By James Woodward
The situation in Ukraine makes us feel so helpless. What can we do? Add this to our weariness and anxiety about the pandemic, climate change and the economy and we are left wondering what the future looks like for us and future generations.
These images of warfare haunt us: damaged buildings; families struck dead as they attempt to flee for safety; explosions from ground and air. The wall to wall coverage deepens the sense of threat and helplessness.
Although Ukraine is a fair distance away, the conflict will affect us over the next few years, even if warfare is contained in the region. We are interconnected through the international markets for goods from energy to arables. The United Nations estimates there could be 4 million refugees, maybe more.
The respite of our existential angst between covid and this war was all too brief so how do live in a world which feels under imminent threat?
First, we might remind ourselves of the values that have an eternal quality: truth, freedom, justice, compassion, human dignity, respect, faith, hope and love. These need to be held and nurtured in us and our communities. We should name the truth of the ultimate weakness of the display of aggression.
Second, what can we do to help? How do we put words into action ? The burdens of all this mayhem should not be borne only by those who are weakest and already battered by the economic crisis. We all want to help tangibly. The best and most effective help we can provide is by donating to the Disasters Emergency Committee and writing to your MP about visa flexibility for refugees.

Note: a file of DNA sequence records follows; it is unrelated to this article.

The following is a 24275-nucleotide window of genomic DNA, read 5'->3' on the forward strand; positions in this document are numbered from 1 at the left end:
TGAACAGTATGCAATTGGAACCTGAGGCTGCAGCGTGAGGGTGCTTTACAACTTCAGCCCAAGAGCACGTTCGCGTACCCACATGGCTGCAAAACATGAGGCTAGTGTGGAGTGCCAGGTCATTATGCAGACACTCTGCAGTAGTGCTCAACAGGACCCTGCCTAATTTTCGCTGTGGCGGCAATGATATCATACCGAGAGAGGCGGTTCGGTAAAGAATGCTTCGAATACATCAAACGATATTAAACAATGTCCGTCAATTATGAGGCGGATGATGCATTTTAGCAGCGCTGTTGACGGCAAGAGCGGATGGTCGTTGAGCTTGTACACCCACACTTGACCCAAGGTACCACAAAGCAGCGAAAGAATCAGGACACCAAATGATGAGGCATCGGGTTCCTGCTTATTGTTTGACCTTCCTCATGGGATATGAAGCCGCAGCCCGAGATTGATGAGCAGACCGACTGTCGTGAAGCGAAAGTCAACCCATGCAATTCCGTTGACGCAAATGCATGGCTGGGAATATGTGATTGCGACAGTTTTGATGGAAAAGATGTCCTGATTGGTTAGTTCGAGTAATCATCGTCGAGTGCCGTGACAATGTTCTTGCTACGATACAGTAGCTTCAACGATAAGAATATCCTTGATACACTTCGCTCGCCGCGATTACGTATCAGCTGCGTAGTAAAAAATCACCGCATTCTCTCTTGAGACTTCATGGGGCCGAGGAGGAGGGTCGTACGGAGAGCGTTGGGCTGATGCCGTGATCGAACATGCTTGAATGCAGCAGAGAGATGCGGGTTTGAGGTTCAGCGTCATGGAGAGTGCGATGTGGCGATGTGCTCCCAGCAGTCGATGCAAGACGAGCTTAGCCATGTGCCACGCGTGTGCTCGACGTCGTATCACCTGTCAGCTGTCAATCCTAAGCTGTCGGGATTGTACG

Third, we can pray. We can nurture hope in our prayers. Love and hope is sustained by the divine presence. Hope means believing in spite of the evidence and then waiting and working for the evidence to change. This includes listening for and encouraging the voices of hope in our midst. This includes a change of heart for all those who perpetrate violence.
Fourth, we can learn to be a non-anxious and hopeful presence in this troubled world because we know that our unswerving commitment to truth and justice have an eternal quality that evil acts like brutal invasions and indiscriminate bombings will never have!
Fifth, we must keep ourselves informed about what develops but avoid relentless exposure to those traumatic images that have etched themselves onto our hearts.
Finally a prayer for you to share:
A Prayer for Peace
O God, from whom all holy desires, all good counsels, and all just works do proceed: Give unto thy servants that peace which the world cannot give; that both our hearts may be set to obey thy commandments, and also that by thee we being defended from the fear of our enemies may pass our time in rest and quietness; through the merits of Jesus Christ our Saviour.
A version of this piece appears in the 24 March 2022 Footnotes column of the Salisbury Journal.